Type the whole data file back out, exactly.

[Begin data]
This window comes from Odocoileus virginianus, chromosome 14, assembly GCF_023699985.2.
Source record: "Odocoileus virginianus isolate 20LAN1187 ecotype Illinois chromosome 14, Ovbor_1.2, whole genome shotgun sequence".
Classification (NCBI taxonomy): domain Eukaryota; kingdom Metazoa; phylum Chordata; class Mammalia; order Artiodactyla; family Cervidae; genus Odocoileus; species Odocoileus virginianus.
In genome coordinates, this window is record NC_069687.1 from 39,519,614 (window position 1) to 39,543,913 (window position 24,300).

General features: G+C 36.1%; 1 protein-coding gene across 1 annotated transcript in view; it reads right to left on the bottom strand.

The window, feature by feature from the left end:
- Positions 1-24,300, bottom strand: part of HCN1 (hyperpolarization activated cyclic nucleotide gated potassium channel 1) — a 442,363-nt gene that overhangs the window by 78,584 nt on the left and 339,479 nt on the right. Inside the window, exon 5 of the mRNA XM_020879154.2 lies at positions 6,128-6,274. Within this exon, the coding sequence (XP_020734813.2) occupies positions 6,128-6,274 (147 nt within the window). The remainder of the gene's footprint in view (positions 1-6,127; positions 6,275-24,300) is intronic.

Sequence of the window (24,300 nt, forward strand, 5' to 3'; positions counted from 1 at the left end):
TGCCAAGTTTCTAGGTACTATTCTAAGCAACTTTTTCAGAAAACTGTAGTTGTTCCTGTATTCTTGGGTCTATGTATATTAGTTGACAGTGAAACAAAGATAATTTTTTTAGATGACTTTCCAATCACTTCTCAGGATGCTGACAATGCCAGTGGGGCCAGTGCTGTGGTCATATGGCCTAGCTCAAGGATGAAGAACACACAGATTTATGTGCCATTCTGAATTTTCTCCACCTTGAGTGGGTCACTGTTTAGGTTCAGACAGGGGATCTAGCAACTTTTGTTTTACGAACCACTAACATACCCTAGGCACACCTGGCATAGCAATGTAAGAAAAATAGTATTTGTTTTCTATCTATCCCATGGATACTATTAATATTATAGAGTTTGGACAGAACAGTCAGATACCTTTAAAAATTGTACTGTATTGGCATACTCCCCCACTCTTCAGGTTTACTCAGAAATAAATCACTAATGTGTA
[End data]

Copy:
This window comes from Odocoileus virginianus, chromosome 14, assembly GCF_023699985.2.
Source record: "Odocoileus virginianus isolate 20LAN1187 ecotype Illinois chromosome 14, Ovbor_1.2, whole genome shotgun sequence".
Classification (NCBI taxonomy): domain Eukaryota; kingdom Metazoa; phylum Chordata; class Mammalia; order Artiodactyla; family Cervidae; genus Odocoileus; species Odocoileus virginianus.
In genome coordinates, this window is record NC_069687.1 from 39,519,614 (window position 1) to 39,543,913 (window position 24,300).

General features: G+C 36.1%; 1 protein-coding gene across 1 annotated transcript in view; it reads right to left on the bottom strand.

The window, feature by feature from the left end:
- Positions 1-24,300, bottom strand: part of HCN1 (hyperpolarization activated cyclic nucleotide gated potassium channel 1) — a 442,363-nt gene that overhangs the window by 78,584 nt on the left and 339,479 nt on the right. Inside the window, exon 5 of the mRNA XM_020879154.2 lies at positions 6,128-6,274. Within this exon, the coding sequence (XP_020734813.2) occupies positions 6,128-6,274 (147 nt within the window). The remainder of the gene's footprint in view (positions 1-6,127; positions 6,275-24,300) is intronic.

Sequence of the window (24,300 nt, forward strand, 5' to 3'; positions counted from 1 at the left end):
TGCCAAGTTTCTAGGTACTATTCTAAGCAACTTTTTCAGAAAACTGTAGTTGTTCCTGTATTCTTGGGTCTATGTATATTAGTTGACAGTGAAACAAAGATAATTTTTTTAGATGACTTTCCAATCACTTCTCAGGATGCTGACAATGCCAGTGGGGCCAGTGCTGTGGTCATATGGCCTAGCTCAAGGATGAAGAACACACAGATTTATGTGCCATTCTGAATTTTCTCCACCTTGAGTGGGTCACTGTTTAGGTTCAGACAGGGGATCTAGCAACTTTTGTTTTACGAACCACTAACATACCCTAGGCACACCTGGCATAGCAATGTAAGAAAAATAGTATTTGTTTTCTATCTATCCCATGGATACTATTAATATTATAGAGTTTGGACAGAACAGTCAGATACCTTTAAAAATTGTACTGTATTGGCATACTCCCCCACTCTTCAGGTTTACTCAGAAATAAATCACTAATGTGTA